The Script option should be set to File and Script execution mode set to Execute .ps1 script with “-File” argument. Here’s a screenshot to avoid any confusion (please click to enlarge the screenshot):

      Ftp Deployment PowerShell Build Step 

    4. Values for FTP System Parameters defined in the Parameters tab. As mentioned already, this requires a bit more details to be explained and is covered in a separate blog post:
      A PowerShell based FTP runner for TeamCity builds
    5. All other tabs left at their defaults.

    This completes what you need to push your local changes to the production server as they are committed to the prod branch in your VCS repo.

  7. The final part is getting database and/or uploaded content from the production site if the team needs it. This was achieved by creating a Drupal module named it_utils (Utils for Drupal from Imbibe Tech).
    The module itself is open-sourced with its source on GitHub here:

    The module provides these features:

    1. A single-click option to download the Drupal db backup.
    2. A single-click option to download file-system backup of Drupal’s public files repository.
    3. A single-click option to download file-system backup of the entire Drupal installation itself.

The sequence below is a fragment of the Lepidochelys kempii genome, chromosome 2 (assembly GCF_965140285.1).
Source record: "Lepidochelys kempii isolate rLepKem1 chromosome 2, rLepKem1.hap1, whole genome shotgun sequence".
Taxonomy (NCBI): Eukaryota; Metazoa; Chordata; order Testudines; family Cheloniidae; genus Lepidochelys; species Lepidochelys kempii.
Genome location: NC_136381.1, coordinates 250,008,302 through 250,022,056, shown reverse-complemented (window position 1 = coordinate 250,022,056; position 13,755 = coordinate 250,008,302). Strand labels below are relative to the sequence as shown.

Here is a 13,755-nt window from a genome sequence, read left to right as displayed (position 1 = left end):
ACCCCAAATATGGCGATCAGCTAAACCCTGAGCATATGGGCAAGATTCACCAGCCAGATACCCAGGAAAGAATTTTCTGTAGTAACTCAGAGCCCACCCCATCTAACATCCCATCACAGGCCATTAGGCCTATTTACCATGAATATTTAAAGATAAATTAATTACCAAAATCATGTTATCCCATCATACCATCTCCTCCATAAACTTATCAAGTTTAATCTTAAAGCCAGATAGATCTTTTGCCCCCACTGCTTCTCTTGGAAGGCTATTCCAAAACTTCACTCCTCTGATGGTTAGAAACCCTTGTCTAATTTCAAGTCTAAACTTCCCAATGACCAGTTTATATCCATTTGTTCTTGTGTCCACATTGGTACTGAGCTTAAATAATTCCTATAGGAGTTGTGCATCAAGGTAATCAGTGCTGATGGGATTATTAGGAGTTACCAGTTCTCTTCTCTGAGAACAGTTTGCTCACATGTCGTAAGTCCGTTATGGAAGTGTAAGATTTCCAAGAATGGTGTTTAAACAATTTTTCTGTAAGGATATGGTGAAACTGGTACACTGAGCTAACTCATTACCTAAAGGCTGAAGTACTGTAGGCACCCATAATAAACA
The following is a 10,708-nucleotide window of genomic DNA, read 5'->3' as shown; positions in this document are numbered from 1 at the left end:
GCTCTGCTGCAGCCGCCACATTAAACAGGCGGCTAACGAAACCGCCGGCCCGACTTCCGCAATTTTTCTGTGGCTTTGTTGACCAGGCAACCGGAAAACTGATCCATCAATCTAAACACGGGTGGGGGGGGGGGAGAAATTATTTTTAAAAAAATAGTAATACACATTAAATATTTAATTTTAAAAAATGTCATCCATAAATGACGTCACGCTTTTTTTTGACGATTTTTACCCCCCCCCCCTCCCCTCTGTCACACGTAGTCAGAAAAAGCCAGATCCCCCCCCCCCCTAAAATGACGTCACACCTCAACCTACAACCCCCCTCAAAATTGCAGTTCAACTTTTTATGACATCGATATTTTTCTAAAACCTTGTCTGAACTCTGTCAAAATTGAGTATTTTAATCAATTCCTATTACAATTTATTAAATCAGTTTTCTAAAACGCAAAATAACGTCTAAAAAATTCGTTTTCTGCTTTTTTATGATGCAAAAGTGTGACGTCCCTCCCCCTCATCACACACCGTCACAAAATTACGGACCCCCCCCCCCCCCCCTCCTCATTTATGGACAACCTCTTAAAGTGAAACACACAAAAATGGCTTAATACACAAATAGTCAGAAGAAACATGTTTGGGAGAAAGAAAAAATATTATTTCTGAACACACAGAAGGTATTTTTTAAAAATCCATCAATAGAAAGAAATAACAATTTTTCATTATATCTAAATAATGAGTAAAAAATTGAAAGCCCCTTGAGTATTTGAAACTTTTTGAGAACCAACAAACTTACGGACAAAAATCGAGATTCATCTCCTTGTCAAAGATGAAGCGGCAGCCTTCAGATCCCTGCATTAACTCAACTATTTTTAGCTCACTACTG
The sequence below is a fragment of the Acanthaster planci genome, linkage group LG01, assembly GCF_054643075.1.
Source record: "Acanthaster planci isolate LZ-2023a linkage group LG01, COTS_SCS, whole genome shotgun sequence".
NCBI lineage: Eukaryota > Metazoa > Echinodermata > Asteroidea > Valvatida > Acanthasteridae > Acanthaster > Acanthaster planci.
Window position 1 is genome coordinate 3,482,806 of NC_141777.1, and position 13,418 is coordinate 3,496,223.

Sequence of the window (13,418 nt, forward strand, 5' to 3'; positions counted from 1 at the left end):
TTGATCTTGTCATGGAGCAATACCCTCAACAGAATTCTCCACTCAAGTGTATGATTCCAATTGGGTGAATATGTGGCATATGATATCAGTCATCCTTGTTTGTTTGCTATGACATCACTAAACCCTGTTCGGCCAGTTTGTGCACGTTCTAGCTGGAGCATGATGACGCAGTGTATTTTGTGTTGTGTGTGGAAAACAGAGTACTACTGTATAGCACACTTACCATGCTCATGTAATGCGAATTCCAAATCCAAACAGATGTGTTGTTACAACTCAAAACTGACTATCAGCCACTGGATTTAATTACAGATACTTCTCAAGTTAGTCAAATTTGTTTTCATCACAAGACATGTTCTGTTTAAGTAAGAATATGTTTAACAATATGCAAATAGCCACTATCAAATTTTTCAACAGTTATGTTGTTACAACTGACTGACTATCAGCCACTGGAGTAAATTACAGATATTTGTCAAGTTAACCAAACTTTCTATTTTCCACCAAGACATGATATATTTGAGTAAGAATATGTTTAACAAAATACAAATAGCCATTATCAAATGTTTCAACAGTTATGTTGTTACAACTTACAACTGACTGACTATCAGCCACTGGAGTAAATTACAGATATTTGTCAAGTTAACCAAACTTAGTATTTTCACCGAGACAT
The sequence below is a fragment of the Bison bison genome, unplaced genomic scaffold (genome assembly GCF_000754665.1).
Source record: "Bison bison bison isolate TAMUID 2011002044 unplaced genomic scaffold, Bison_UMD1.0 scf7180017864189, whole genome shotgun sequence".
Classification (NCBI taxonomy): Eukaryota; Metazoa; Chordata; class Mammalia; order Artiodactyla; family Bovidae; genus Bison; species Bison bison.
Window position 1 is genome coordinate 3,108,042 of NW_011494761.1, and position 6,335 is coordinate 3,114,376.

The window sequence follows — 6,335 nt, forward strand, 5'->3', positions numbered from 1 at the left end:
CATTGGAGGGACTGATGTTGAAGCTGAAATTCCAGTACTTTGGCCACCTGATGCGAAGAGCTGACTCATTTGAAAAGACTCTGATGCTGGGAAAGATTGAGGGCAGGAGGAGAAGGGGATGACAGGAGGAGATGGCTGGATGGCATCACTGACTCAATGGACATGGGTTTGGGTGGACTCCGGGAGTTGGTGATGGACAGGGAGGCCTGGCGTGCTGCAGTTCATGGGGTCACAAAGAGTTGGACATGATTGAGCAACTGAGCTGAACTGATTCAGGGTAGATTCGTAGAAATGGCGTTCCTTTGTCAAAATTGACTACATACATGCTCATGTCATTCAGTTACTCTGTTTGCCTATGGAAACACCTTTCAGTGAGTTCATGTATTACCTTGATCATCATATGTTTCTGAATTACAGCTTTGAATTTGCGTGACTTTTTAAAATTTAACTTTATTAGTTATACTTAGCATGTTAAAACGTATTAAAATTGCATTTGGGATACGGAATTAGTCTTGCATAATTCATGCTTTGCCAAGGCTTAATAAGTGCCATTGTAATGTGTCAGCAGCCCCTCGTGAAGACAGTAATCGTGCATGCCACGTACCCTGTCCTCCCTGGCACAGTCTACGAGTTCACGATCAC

Once you configure the TeamCity build for pushing out changes and the Drupal module to retrieve content from production, you have a complete 2-way workflow to push and retrieve content.

I would now again go over each point of the deployment automation objectives to illustrate how the above workflow achieves each of the objectives:

  1. The entire process does not need any manual access to the server in any way. FTP credentials to upload content via the TeamCity build need to be saved as the build parameters.
    With TeamCity 8.1 supporting Password type build parameters which aren’t shown anywhere in TeamCity’s interface once saved, makes saving the credentials with the build configuration secure enough for regular use-cases.

    If you are still concerned about saving FTP credentials with the build, there are lots of other things you can do (e.g. saving the parameters in Windows Credentials vault etc and retrieving from there in your FTP upload script, but such ways are outside the scope of this blog post).

    You should definitely look at the other blog post to see in more detail how build triggered FTP upload works.

  2. The team can request db/file-system backup.
    1. If the client has authorized us, we can fetch it via the it_utils Drupal module mentioned above.
    2. Or the client can download and send us.

    In both cases, there is sufficient scope for removing sensitive information from the backups (both database or file-system) if needed before sending to our team.